I’ve laid out the reasons why House Republicans and the President may be tempted to put together a grand bargain on the budget, with entitlement cuts included. Now let me lay out the reasons why they may not.
First of all, this Medicare thing is really working out well for Democrats up and down the board – just look to the results tonight in the special election in NY-26 for evidence of that. Republicans are starting to peel off their unpopular plan to phase out Medicare – Lisa Murkowski is the latest (Scott Brown and Susan Collins are already opposed, and Olympia Snowe may join them). And Democrats who save the Republicans’ bacon by approving a budget deal that includes anything that can be credibly described as Medicare cuts will be tarred by the electorate.
If Senator [NAME] voted to cut Medicare and Medicaid benefits, would that make you more or less likely to vote for him, or would it make no difference to you?
Ohio (Sen. Sherrod Brown): 15% more likely, 65% less likely, 20% no difference
Missouri (Sen. Claire McCaskill): 10% more likely, 64% less likely, 25% no difference
Montana (Sen. Jon Tester): 16% more likely, 60% less likely, 24% no difference
Minnesota (Sen. Amy Klobuchar): 17% more likely, 57% less likely, 26% no difference
I’m glad they slipped Medicaid in there, because that seems to be more under threat at the moment. You have to think there’s some self-preservation instinct at work here. And even if President Obama thinks he can gain personal credit on a grand bargain, if he has no allies in Congress he’s not going to have a Presidency worth wanting.
The way this works, where Democrats enact something that they don’t “want” to do, is that they get forced by some hostage-taking event. In this case, that would be the debt limit vote. But I agree to an extent with Ezra Klein on that.
But it’s important to make a distinction here: the debt ceiling doesn’t demand, and likely can’t support, a budget deal. It needs to be raised too quickly, and even though the ultimate bargain will dramatically affect the budget going forward, it doesn’t supplant the budget process: we still need a 2012 budget, or at least instructions for funding the government in 2012. Republicans and Democrats have both been clear about that. But if Republicans lose the special election in New York and, increasingly desperate, decide that the debt ceiling — which is to say, the country’s credit rating — is their only leverage to squeak out of this thing with a win, the endgame here could get very ugly. The debt-ceiling debate can hardly handle the pressure being put on it now. It would be dangerous indeed to add the pressure of the budget debate.
But I’d say the biggest obstacle is the “bargain” part of the grand bargain. Democrats have consistently demanded revenue increases as part of any deal, something they can sell to their partisans. But Republicans have resisted that from the start. The spectre of Grover Norquist looms large here.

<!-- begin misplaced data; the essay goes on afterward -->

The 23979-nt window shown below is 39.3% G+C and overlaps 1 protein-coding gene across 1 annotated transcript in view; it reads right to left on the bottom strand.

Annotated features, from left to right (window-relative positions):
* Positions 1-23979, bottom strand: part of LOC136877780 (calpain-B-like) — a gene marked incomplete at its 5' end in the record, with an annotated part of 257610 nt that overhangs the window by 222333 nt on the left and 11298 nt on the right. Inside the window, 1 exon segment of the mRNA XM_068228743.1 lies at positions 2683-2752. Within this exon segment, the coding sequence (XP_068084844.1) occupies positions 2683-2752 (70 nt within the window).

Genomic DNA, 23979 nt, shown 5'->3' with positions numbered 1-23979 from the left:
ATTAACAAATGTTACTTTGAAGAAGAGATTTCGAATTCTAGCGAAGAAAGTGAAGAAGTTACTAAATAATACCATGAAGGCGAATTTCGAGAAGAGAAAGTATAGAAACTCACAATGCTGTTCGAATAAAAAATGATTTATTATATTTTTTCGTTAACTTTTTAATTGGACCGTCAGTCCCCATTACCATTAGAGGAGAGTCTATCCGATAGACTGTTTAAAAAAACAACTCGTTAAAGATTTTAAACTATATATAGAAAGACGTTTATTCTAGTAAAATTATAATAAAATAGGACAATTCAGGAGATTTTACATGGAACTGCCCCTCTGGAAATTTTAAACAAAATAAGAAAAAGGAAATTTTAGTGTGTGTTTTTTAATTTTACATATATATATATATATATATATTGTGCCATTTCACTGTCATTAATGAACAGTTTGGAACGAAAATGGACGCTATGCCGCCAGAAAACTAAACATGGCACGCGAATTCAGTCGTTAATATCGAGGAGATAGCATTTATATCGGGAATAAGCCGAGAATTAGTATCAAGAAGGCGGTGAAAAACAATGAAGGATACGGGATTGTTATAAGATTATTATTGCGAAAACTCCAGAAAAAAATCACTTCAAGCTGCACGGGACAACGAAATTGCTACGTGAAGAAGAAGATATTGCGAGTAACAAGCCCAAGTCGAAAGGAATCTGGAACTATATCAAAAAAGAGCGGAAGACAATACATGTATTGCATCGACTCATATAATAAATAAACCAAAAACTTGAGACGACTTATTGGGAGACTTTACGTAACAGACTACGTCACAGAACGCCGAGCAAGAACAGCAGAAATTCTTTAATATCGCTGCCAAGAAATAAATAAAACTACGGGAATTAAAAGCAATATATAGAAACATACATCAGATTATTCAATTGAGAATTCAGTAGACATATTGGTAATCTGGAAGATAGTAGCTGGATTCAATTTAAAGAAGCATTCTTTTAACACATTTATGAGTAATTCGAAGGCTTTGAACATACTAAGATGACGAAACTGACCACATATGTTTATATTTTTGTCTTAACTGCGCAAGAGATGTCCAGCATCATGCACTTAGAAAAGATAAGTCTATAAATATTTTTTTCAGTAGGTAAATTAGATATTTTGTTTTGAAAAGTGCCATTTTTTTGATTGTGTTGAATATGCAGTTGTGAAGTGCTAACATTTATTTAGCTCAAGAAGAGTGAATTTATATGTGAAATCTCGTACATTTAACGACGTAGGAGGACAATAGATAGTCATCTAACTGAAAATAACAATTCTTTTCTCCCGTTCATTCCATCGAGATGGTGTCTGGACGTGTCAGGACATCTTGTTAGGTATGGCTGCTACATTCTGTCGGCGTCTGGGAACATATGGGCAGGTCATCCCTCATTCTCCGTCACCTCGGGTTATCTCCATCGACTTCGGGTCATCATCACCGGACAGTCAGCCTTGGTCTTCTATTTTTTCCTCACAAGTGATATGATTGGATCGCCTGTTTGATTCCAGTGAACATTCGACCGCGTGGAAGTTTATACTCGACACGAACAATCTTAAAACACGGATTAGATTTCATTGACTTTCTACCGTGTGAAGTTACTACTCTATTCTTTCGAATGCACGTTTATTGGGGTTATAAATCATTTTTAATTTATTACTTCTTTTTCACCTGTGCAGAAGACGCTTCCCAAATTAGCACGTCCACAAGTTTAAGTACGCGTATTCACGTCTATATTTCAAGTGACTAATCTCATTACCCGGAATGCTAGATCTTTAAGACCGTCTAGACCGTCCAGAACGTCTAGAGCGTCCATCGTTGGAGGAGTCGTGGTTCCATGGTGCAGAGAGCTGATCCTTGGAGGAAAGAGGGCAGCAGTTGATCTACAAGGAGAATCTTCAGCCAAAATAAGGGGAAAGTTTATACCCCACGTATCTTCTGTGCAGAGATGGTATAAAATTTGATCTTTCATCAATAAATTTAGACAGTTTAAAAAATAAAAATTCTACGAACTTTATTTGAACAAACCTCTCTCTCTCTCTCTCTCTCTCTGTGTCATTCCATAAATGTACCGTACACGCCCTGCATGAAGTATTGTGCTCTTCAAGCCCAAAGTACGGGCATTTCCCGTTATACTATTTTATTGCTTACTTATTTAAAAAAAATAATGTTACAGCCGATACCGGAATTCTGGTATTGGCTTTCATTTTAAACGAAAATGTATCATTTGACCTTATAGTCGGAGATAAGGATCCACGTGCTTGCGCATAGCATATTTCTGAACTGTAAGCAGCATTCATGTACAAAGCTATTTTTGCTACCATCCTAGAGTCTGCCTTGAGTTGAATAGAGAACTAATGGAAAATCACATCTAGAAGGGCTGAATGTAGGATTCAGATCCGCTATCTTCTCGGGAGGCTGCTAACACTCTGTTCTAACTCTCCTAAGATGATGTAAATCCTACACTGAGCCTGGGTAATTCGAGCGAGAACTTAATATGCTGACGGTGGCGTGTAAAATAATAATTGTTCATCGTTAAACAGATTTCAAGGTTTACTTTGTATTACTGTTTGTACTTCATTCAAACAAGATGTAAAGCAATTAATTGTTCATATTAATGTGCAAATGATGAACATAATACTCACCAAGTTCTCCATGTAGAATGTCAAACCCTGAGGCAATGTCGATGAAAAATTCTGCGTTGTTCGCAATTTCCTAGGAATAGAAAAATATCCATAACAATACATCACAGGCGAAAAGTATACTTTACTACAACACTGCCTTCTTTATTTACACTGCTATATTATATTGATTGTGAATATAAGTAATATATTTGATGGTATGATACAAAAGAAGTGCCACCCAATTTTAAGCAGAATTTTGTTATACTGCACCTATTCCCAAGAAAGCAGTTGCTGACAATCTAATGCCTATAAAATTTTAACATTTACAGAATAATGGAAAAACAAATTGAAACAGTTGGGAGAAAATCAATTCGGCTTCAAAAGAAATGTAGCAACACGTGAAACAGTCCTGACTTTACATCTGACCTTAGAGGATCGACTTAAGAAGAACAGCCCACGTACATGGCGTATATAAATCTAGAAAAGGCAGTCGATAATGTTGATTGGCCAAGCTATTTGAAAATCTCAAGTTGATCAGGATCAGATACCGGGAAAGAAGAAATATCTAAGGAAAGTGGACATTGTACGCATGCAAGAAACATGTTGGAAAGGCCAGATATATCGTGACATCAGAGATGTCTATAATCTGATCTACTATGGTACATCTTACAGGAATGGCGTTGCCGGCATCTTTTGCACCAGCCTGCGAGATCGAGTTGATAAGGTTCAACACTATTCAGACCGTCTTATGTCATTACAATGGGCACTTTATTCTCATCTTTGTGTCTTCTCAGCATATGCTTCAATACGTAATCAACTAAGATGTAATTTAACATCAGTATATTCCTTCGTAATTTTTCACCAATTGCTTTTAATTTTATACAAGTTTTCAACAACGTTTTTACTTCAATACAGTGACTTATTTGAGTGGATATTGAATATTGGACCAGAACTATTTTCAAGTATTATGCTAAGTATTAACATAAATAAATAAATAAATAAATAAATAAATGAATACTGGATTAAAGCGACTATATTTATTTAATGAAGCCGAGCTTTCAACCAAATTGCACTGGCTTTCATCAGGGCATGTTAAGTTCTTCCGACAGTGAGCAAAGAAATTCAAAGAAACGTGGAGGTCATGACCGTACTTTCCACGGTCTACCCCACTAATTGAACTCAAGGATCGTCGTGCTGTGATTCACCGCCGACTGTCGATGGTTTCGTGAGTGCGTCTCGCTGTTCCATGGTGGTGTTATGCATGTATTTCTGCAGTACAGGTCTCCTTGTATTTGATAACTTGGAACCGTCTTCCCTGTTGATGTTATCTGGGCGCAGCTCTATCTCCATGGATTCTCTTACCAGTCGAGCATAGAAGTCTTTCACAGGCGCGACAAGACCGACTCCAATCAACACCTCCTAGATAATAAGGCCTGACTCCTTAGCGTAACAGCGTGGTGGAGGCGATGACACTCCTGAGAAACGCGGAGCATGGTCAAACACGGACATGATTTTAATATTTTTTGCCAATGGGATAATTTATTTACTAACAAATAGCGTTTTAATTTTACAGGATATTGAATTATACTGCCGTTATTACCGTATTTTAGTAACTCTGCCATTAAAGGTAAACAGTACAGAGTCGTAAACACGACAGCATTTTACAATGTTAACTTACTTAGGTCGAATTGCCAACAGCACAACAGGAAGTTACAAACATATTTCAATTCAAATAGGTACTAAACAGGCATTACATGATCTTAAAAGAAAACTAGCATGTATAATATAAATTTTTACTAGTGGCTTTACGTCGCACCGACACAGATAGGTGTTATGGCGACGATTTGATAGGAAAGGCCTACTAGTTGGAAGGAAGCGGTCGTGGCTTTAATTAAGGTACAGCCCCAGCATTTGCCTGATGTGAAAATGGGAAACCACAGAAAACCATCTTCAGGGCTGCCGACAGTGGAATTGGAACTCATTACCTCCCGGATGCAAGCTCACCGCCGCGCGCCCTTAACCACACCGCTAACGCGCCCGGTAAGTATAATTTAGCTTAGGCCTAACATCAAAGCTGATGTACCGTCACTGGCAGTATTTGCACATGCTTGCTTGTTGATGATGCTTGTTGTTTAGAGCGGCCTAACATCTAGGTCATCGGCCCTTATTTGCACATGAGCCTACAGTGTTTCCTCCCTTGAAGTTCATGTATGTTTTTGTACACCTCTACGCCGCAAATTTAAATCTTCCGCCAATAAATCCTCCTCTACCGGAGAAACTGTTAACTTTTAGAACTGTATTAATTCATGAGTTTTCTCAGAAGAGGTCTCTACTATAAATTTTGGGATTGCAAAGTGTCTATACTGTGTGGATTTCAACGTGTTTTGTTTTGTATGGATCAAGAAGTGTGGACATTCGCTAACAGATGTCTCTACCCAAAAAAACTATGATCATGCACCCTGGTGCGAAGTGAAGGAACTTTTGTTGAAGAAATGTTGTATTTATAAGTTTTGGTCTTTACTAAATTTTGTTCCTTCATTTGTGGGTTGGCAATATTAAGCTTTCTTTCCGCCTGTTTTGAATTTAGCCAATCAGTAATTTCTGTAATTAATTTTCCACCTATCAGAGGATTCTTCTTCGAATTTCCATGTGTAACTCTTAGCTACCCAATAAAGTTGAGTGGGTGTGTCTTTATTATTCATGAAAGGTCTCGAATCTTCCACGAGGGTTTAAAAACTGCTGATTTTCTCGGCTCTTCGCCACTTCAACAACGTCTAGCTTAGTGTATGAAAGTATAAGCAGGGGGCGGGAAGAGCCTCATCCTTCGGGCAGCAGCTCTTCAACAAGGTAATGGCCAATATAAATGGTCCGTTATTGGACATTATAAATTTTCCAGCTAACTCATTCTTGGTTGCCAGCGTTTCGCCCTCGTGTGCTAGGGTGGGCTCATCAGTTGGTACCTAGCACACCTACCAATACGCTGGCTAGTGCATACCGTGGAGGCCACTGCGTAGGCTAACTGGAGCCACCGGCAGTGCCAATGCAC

There may be enough congressional Republicans enthralled with Norquist, a small-government advocate who has spent the last quarter-century pressing lawmakers to sign a pledge never to raise taxes, to kill any comprehensive, bipartisan deal to rein in the $14.3 trillion national debt, say current and former members of Congress.
“Until Republicans are more afraid of the deficit than they are of Grover Norquist, we’re going to have a problem,” said Representative Christopher Van Hollen of Maryland, the top Democrat on the Budget Committee.
Norquist, 54, president of Americans for Tax Reform, says he has secured written pledges from 40 of the 47 Republicans in the Senate and 233 of 240 party members in the House. More than 1,300 state-level legislators, governors and even auditors have also signed, Norquist said. That includes Wisconsin Governor Scott Walker, Texas Governor Rick Perry and Ohio Governor John Kasich, all Republicans, he said.
Those who sign gain from Norquist’s support. Those who break the promise risk his wrath.
Gridlock is a great ally at this point. If Republicans are scared enough by Norquist on the right to reject any balanced deal, and if Democrats are scared enough by the political blowback from cutting Medicare on the left, in the end nothing advances. The best case scenario here, in fact, is nothing, where the tax rates go back to the Clinton era and the medium-term deficit stabilizes by itself. Or rather, the best case is more stimulus. But gridlock to forestall a bad outcome would help.